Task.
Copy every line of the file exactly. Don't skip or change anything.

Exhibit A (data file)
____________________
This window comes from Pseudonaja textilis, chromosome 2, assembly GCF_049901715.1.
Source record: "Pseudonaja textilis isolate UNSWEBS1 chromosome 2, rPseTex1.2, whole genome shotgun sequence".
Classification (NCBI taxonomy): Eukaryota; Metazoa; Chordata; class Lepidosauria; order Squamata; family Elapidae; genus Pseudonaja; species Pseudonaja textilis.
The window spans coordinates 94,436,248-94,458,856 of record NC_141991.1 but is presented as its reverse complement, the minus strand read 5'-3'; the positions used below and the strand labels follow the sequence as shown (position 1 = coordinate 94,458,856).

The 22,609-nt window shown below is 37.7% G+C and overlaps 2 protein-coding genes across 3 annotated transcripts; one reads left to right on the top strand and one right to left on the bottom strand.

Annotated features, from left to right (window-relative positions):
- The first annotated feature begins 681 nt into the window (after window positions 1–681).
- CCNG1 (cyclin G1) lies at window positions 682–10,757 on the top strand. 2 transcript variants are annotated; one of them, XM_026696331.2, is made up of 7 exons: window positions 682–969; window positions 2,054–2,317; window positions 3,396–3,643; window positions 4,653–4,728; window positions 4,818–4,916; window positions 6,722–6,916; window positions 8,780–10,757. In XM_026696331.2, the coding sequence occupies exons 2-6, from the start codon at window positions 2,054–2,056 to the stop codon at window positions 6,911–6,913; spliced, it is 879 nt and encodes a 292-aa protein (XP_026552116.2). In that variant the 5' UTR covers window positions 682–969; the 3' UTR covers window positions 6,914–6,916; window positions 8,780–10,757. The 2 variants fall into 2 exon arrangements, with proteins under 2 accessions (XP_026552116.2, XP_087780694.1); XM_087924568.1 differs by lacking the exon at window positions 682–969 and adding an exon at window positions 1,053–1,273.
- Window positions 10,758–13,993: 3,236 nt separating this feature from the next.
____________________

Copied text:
This window comes from Pseudonaja textilis, chromosome 2, assembly GCF_049901715.1.
Source record: "Pseudonaja textilis isolate UNSWEBS1 chromosome 2, rPseTex1.2, whole genome shotgun sequence".
Classification (NCBI taxonomy): Eukaryota; Metazoa; Chordata; class Lepidosauria; order Squamata; family Elapidae; genus Pseudonaja; species Pseudonaja textilis.
The window spans coordinates 94,436,248-94,458,856 of record NC_141991.1 but is presented as its reverse complement, the minus strand read 5'-3'; the positions used below and the strand labels follow the sequence as shown (position 1 = coordinate 94,458,856).

The 22,609-nt window shown below is 37.7% G+C and overlaps 2 protein-coding genes across 3 annotated transcripts; one reads left to right on the top strand and one right to left on the bottom strand.

Annotated features, from left to right (window-relative positions):
- The first annotated feature begins 681 nt into the window (after window positions 1–681).
- CCNG1 (cyclin G1) lies at window positions 682–10,757 on the top strand. 2 transcript variants are annotated; one of them, XM_026696331.2, is made up of 7 exons: window positions 682–969; window positions 2,054–2,317; window positions 3,396–3,643; window positions 4,653–4,728; window positions 4,818–4,916; window positions 6,722–6,916; window positions 8,780–10,757. In XM_026696331.2, the coding sequence occupies exons 2-6, from the start codon at window positions 2,054–2,056 to the stop codon at window positions 6,911–6,913; spliced, it is 879 nt and encodes a 292-aa protein (XP_026552116.2). In that variant the 5' UTR covers window positions 682–969; the 3' UTR covers window positions 6,914–6,916; window positions 8,780–10,757. The 2 variants fall into 2 exon arrangements, with proteins under 2 accessions (XP_026552116.2, XP_087780694.1); XM_087924568.1 differs by lacking the exon at window positions 682–969 and adding an exon at window positions 1,053–1,273.
- Window positions 10,758–13,993: 3,236 nt separating this feature from the next.